Tom Hardy and Elton John buddy up to present 'Rocketman' biopic
Ye gods, what is this: am I seeing double? Were they separated at birth? Is it an optical illusion, with one of them looking in a mirror? How else to explain the uncanny resemblance betw--okay, okay, I'll stop now. Suffice to say this shot of Tom Hardy and Elton John from this morning doesn't exactly highlight the physical likeness between the hulking actor and the legendarily flamboyant pop star, which is why the thought of the former playing the latter in an upcoming film remains so deliciously, intriguingly weird.
Hardy and John were on hand today at a buyers' event for the film held by sales agent Good Universe. It was confirmed a couple of weeks ago, however, that Hardy would be channeling his inner Elton for "Rocketman," an authorized biopic set to be released in the US by Focus Features. And I mean authorized: John himself takes an executive producer credit, while his husband David Furnish is one of the project's three producers. Unsurprisingly, then, it seems the film will be a largely celebratory portrait of John and his work -- publicity materials refer to it as "a larger-than-life movie musical spectacle."
Screenwriter Lee Hall was Oscar-nominated for his work on "Billy Elliot" -- might the film, which stresses the "child prodigy to legend" arc, pursue a similarly cheery tone? First-time feature director Michael Gracey has a background in visual effects, which may be where the "spectacle" comes in. Certainly, transforming Hardy into John is going to be something of a visual effect itself.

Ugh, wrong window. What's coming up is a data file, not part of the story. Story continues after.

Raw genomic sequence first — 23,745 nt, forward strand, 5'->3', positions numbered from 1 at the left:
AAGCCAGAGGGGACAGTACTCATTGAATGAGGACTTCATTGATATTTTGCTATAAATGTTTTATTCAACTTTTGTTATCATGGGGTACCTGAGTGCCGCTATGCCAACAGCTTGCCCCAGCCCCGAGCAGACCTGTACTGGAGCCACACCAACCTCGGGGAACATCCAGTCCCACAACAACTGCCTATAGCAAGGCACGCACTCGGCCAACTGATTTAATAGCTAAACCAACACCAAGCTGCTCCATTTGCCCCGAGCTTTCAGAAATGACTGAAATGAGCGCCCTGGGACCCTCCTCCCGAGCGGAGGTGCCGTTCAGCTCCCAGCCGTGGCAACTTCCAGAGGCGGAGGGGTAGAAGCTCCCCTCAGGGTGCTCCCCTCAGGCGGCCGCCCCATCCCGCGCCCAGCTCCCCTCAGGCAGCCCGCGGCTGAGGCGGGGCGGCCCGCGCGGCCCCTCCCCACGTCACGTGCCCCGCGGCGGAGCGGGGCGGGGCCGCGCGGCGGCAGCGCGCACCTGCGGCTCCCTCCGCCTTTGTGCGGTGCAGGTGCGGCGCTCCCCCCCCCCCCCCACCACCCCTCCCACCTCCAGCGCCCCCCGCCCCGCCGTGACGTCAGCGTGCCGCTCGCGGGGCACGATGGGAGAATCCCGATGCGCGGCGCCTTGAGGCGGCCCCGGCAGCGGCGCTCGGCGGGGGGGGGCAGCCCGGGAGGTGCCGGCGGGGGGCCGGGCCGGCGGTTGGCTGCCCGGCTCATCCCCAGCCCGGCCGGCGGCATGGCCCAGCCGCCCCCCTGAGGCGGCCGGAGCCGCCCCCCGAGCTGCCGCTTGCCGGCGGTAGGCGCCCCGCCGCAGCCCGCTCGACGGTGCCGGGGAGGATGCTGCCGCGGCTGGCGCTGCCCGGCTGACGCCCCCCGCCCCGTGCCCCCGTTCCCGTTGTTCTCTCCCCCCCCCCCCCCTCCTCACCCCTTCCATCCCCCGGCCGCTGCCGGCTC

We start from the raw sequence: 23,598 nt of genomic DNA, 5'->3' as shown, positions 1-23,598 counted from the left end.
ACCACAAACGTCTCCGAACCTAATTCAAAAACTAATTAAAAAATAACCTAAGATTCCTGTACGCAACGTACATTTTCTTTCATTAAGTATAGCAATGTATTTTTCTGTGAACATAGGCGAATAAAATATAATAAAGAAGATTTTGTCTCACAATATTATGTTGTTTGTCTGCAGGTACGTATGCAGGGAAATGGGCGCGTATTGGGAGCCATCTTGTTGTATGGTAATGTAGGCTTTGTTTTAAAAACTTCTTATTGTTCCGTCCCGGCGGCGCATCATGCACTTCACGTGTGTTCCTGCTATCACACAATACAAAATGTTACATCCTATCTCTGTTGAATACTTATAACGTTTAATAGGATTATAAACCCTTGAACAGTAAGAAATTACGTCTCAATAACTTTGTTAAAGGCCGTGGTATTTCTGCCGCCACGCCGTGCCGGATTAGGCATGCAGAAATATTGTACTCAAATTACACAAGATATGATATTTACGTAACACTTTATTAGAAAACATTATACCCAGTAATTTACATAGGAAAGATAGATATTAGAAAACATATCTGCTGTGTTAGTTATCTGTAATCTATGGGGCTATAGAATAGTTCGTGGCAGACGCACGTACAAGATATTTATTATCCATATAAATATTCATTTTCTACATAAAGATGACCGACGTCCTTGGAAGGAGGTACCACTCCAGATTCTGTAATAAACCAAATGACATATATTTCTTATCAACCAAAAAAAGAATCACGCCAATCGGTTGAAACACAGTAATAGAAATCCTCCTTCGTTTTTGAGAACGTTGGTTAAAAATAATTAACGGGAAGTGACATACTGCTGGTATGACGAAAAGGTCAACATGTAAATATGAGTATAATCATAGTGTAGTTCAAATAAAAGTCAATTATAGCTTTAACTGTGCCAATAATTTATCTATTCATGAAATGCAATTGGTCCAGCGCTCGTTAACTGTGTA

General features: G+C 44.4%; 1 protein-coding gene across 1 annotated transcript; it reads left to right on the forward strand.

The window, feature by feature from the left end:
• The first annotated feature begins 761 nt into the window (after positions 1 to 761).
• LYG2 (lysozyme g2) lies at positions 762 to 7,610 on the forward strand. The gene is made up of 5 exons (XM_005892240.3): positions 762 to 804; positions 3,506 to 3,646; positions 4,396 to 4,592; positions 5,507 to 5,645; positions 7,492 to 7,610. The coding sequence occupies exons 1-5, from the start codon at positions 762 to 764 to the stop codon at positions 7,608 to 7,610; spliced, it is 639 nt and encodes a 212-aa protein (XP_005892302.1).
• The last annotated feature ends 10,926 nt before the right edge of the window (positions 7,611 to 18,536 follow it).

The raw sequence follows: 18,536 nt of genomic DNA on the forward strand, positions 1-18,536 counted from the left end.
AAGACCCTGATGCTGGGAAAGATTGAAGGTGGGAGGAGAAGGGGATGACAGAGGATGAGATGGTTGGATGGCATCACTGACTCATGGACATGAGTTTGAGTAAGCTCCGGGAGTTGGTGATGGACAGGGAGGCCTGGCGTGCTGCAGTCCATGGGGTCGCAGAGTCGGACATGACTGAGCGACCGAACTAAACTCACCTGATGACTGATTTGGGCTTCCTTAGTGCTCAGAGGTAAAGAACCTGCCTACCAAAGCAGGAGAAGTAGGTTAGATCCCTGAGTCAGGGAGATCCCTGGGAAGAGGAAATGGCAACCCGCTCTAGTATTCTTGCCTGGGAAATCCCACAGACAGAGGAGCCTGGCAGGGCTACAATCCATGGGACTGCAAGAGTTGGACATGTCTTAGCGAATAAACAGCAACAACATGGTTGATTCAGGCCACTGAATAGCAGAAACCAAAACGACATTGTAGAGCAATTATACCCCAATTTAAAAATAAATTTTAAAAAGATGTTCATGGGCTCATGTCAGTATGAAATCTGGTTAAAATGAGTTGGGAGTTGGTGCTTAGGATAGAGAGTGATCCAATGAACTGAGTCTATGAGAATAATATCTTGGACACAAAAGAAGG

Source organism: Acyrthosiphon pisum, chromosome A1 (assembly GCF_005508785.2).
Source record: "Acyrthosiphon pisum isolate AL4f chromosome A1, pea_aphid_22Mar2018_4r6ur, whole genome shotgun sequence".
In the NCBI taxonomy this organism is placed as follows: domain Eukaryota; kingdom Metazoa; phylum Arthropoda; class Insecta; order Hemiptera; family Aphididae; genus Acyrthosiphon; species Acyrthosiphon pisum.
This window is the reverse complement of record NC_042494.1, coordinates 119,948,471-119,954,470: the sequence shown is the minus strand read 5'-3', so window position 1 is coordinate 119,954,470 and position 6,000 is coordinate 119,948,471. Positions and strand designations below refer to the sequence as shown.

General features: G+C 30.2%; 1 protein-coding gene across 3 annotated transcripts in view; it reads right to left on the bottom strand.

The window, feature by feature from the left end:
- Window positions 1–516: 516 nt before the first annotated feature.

However the film turns out, this could be just the kind of surprising left turn Hardy needs at this point in his career. The 36-year-old is one of the most electrifying actors of his generation -- too strange and limber to be cornered into a succession of hard-man roles, however accomplished his Bane or his forthcoming reinterpretation of Mad Max. He thrives on playing damaged masculinity -- "Warrior," "Bronson" or "Tinker Tailor Soldier Spy," all to very different ends -- and positively freezes up when cast as a standard-issue Hollywood hero. (Though, to be fair, "This Means War" gave no one involved a chance.)
Perhaps with that in mind, he's beginning to mix it up nicely. Microbudget British indie "Locke," picked up by A24 for US release next year, affords him his best acting showcase since "Bronson," playing a weak-willed family man negotiating a series of personal and professional crises, all from the wheel of his car; it's acting from the shoulders up, and riveting to watch.
It's that vulnerability, combined with a natural performer's magnetism, that should serve him well as the piano man. It'll also be interesting to see John's famously protracted struggle with his sexuality played by an actor who has spoken with refreshing frankness about his own fluid sexual identity. As for the physical aspect, John's appearance -- particularly as a younger artist -- was so reliant on external trappings that Hardy makes as much sense anyone else. I can't wait to see to see the results, though we'll be waiting a while: shooting is set to start in autumn next year, meaning Hardy may be one to pencil in for he 2015 Osar slate.